Friday, March 20, 2009
Tuesday, February 24, 2009
Thursday, January 8, 2009
University of Central Florida, Business Brigade, December 2008
Kicking off Panama’s Winter Brigade season this year: The University of Central Florida. The UCF Business Brigade was a team of 12 graduate students and 3 undergraduates, accompanied by 2 faculty advisors and a Deloitte business advisor. Leading the group throughout the week, we had in-country directors Andri, Sophia and Adriana, GBB logistics coordinator Pablo, domestic GBB advisor Merrilee, GBB co-founder Catherine and special guest anthropologist Andres. Total: 25.
Day 1: UCF arrived at Tocumen airport and were shuttled to the Casco Viejo Hostel. After checking in, we had a group dinner at Rene’s Café, down the street.
Day 2: Breakfast on the Hostel roof-top terrace bright and early! The group then met at the GB headquarters for a Sustainable Development Workshop led by Pablo. Pablo talked about the people, ideas and movements that contributed to the principles of Sustainable Development, and what the theory implies for development efforts today. The workshop also included a memorable activity in which four students made a gravity-defying human table. Following a coffee and cookie break, our special guest anthropologist Andres presented a workshop on Panama’s indigenous Kuna people. Having worked for two years with the Kuna, Andres’s workshop provided valuable insight into the culture of the Koskuna community to which the brigade was headed. After lunch, the brigade bus left for Koskuna. We left Panama City, crossed the Bridge of the Americas, and entered Veracruz. Arriving in Koskuna community, the local leaders welcomed the group and took us on a brief walking tour of the village. UCF then divided into their subgroups and preformed SWOT analysis with the micro enterprise owners. The SWOT analysis served as a manner of introduction as well as an assessment of needs and capabilities. That evening, after dinner, the brigade took a walking tour of the Casco Viejo, the historic neighborhood in which their hostel was located.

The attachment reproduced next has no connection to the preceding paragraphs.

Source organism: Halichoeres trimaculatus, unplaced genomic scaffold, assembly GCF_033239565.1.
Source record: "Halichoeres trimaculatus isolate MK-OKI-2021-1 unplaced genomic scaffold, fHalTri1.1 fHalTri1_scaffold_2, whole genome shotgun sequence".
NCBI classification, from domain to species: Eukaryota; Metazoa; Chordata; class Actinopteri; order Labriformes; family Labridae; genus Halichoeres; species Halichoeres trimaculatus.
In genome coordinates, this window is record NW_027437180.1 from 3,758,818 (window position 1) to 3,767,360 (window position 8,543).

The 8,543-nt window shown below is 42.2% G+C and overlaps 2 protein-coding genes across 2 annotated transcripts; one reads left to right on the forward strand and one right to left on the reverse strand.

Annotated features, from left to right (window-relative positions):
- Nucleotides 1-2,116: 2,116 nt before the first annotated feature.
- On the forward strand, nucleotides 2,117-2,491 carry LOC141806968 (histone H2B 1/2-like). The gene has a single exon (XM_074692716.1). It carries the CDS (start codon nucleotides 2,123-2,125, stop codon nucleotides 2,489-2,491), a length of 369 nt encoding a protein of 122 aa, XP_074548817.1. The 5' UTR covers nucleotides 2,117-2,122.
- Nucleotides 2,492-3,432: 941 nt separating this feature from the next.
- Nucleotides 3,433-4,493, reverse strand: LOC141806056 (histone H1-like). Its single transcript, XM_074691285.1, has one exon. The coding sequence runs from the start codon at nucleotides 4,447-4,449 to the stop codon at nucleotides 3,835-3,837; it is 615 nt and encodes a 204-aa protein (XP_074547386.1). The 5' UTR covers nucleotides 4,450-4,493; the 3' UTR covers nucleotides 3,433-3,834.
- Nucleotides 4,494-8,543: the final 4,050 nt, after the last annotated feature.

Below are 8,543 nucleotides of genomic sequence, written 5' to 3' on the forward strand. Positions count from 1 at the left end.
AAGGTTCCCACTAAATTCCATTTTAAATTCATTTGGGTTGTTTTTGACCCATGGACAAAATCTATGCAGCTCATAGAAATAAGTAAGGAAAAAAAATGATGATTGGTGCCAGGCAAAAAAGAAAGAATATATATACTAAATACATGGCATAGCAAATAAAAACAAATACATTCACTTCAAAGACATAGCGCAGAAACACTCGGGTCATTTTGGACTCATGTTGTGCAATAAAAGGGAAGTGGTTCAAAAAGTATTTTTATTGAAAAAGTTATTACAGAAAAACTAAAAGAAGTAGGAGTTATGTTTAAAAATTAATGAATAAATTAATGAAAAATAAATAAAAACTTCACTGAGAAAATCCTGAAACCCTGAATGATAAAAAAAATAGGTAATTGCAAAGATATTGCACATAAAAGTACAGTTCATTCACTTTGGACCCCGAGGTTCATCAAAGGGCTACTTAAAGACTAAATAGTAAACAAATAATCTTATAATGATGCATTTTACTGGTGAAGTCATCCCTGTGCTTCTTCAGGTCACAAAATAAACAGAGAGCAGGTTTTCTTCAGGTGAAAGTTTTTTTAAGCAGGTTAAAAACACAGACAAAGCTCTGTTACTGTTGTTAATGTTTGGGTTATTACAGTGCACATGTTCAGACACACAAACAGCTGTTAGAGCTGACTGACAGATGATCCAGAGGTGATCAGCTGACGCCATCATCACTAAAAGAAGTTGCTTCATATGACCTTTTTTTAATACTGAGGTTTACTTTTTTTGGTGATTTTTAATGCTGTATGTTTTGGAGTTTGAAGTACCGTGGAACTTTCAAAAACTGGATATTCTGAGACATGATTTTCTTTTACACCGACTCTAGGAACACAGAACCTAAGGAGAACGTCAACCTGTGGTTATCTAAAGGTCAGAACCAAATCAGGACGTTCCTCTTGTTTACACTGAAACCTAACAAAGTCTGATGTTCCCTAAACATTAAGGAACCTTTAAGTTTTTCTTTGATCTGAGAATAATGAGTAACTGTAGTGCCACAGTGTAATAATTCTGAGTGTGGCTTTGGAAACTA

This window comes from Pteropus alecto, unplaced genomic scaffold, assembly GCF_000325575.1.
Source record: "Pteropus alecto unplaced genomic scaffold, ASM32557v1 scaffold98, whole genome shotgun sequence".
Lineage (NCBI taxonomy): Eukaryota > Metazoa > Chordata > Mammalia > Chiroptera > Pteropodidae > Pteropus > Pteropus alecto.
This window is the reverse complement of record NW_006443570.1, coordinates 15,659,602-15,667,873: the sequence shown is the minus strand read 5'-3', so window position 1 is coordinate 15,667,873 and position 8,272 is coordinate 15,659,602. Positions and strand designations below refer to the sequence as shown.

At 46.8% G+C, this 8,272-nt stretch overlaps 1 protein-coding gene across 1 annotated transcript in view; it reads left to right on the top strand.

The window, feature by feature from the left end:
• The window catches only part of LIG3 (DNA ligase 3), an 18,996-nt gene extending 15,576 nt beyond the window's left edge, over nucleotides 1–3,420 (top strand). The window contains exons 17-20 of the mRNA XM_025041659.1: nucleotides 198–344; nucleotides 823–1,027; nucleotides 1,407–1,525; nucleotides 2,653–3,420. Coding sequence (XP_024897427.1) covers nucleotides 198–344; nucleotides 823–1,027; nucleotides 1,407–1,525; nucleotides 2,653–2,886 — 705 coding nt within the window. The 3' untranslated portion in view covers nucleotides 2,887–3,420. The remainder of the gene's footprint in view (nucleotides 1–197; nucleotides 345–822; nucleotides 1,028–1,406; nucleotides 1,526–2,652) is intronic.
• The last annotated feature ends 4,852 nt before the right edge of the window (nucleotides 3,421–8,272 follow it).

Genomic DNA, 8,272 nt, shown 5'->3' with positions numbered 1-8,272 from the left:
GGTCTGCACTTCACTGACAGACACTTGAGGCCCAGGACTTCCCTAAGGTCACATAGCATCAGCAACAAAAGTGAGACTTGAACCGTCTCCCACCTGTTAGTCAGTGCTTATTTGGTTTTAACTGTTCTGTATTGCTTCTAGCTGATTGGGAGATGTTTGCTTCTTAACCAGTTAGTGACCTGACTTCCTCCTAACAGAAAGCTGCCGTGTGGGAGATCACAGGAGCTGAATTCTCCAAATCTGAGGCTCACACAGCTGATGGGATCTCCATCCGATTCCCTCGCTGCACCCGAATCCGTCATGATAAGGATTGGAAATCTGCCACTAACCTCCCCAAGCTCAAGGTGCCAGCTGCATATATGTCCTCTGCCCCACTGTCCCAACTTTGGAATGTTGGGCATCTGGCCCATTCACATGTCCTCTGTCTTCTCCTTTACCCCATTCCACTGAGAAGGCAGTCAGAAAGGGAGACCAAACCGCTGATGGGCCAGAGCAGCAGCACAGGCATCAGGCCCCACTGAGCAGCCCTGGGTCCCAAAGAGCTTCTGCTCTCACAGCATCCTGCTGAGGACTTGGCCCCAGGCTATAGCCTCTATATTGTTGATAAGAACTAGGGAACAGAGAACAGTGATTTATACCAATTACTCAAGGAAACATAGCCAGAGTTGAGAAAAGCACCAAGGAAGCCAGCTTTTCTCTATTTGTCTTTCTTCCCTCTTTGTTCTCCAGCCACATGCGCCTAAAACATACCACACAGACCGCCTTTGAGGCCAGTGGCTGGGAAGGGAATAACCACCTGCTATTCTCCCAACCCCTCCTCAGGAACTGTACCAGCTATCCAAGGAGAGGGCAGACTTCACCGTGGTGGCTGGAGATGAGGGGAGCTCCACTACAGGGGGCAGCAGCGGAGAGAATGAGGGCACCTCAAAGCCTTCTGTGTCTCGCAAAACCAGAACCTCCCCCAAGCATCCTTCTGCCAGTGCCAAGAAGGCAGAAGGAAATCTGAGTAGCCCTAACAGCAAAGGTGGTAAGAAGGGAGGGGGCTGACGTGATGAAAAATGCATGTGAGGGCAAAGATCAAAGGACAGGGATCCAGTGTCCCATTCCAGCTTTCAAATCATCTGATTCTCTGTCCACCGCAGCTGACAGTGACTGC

Day 3: Breakfast bright and early. On the patio of the GB headquarters, the group attended a Capital Investment Workshop presented by Sophia. The workshop provided an overview of sustainable micro enterprise development including analysis, capacity building, and investment into productive assets. Over coffee and cookies, UCF divided into their subgroups and reviewed their Community Action Plan, incorporating lessons learned on their first conversations with the community. There were two subprojects: one group worked with a small “tienda” (store) managed by the Junta Local, and the other with a children’s “comedor” (kitchen) managed by the community church. That same afternoon, the UCF brigade put their business skills to work with the Koskuna tienda and comedor. The tienda team investigated ways to increase the store’s ability to contribute funds to the community school and the comedor team looked for ways to improve the kitchen’s capacity to serve free meals to children. The solutions would involve business education in bookkeeping, personal finance, and computer literacy, investment into store and kitchen equipment, and discussions with community leadership to plan for the future and reach their goals. This was the day the comedor group helped the community members discover that they could nearly cut food costs in half if they had a freezer to allow them to purchase and store food in bulk from the traveling wholesalers.